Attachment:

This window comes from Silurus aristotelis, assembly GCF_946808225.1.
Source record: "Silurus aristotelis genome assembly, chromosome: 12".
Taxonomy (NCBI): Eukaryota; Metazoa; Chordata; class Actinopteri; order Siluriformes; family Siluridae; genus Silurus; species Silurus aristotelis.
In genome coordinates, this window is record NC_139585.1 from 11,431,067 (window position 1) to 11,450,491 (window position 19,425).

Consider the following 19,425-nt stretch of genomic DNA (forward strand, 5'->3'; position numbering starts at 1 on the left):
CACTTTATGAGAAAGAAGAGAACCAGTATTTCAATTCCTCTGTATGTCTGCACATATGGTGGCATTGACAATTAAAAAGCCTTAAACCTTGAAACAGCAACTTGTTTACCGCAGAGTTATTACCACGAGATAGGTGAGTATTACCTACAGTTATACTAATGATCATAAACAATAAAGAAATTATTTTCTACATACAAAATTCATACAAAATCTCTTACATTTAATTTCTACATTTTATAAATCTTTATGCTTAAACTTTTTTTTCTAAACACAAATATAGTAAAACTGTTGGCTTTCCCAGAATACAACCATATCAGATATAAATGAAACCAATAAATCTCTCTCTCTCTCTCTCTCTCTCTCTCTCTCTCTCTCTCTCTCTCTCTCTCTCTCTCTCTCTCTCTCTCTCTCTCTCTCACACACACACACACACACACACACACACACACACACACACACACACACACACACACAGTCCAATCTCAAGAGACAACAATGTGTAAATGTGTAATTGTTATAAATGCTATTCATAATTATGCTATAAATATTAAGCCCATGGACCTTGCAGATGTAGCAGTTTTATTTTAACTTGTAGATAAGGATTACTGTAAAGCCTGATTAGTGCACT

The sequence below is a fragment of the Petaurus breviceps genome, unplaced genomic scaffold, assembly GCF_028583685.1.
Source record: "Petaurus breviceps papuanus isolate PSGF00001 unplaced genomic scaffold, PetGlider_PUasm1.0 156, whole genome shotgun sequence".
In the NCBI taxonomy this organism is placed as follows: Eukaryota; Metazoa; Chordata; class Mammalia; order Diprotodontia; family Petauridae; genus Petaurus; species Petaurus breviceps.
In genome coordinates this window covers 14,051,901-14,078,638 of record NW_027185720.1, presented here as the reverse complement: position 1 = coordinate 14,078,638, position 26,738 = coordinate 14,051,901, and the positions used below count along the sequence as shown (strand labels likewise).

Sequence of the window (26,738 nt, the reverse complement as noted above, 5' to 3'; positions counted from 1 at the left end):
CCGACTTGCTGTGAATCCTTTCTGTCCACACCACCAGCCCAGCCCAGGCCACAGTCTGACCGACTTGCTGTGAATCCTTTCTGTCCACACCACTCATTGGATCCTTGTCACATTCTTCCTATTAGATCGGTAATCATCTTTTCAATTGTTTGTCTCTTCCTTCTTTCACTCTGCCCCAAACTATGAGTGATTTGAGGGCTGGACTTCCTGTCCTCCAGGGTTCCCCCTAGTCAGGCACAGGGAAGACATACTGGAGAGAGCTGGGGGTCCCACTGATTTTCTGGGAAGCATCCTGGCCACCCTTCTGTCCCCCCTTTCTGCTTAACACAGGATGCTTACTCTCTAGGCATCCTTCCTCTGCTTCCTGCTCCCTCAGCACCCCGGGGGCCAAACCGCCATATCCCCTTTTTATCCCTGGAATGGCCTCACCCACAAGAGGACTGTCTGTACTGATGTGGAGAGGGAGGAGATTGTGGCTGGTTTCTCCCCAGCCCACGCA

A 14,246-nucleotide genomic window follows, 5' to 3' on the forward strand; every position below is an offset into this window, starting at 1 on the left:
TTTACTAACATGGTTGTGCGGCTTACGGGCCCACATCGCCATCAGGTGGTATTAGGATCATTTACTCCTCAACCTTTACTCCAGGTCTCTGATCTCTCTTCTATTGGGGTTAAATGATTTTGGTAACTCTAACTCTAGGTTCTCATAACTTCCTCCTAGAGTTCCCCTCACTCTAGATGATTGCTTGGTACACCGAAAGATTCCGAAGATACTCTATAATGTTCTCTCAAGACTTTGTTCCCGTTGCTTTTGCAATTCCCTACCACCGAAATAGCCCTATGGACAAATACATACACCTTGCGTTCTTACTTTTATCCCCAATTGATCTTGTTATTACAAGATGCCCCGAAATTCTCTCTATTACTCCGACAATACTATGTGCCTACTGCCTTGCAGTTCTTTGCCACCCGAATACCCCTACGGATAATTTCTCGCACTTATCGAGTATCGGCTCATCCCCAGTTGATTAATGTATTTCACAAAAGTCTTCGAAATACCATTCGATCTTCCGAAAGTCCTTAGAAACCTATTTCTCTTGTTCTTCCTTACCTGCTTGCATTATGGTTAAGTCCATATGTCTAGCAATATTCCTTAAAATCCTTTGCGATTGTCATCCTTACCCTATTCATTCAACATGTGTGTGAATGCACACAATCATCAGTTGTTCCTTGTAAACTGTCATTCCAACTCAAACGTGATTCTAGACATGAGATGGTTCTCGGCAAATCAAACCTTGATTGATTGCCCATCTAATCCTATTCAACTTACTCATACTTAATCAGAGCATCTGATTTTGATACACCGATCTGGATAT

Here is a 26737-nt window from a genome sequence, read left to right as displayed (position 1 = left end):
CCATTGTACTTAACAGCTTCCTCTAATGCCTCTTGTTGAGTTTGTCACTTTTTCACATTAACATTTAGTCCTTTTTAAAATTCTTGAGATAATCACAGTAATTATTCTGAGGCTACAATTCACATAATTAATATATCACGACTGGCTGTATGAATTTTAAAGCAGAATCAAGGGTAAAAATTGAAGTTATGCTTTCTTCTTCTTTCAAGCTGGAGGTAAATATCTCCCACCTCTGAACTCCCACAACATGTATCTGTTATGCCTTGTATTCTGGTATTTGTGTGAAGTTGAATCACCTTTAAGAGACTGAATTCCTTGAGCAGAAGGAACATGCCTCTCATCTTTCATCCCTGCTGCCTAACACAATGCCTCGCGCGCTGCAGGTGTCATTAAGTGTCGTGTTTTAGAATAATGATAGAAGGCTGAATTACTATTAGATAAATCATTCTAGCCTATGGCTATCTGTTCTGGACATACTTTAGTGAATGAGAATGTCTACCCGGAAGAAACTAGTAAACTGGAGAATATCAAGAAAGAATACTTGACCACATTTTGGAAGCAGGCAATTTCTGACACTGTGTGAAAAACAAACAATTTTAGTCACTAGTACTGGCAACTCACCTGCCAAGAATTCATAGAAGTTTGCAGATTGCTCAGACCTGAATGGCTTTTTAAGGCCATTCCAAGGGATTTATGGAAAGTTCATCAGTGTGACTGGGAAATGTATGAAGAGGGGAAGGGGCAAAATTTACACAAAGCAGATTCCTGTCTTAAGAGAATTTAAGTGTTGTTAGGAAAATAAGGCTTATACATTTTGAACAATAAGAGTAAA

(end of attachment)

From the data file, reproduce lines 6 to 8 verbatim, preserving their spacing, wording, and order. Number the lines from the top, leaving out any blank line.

CACTTTATGAGAAAGAAGAGAACCAGTATTTCAATTCCTCTGTATGTCTGCACATATGGTGGCATTGACAATTAAAAAGCCTTAAACCTTGAAACAGCAACTTGTTTACCGCAGAGTTATTACCACGAGATAGGTGAGTATTACCTACAGTTATACTAATGATCATAAACAATAAAGAAATTATTTTCTACATACAAAATTCATACAAAATCTCTTACATTTAATTTCTACATTTTATAAATCTTTATGCTTAAACTTTTTTTTCTAAACACAAATATAGTAAAACTGTTGGCTTTCCCAGAATACAACCATATCAGATATAAATGAAACCAATAAATCTCTCTCTCTCTCTCTCTCTCTCTCTCTCTCTCTCTCTCTCTCTCTCTCTCTCTCTCTCTCTCTCTCTCTCTCTCTCTCACACACACACACACACACACACACACACACACACACACACACACACACACACACACAGTCCAATCTCAAGAGACAACAATGTGTAAATGTGTAATTGTTATAAATGCTATTCATAATTATGCTATAAATATTAAGCCCATGGACCTTGCAGATGTAGCAGTTTTATTTTAACTTGTAGATAAGGATTACTGTAAAGCCTGATTAGTGCACT

The sequence below is a fragment of the Petaurus breviceps genome, unplaced genomic scaffold, assembly GCF_028583685.1.
Source record: "Petaurus breviceps papuanus isolate PSGF00001 unplaced genomic scaffold, PetGlider_PUasm1.0 156, whole genome shotgun sequence".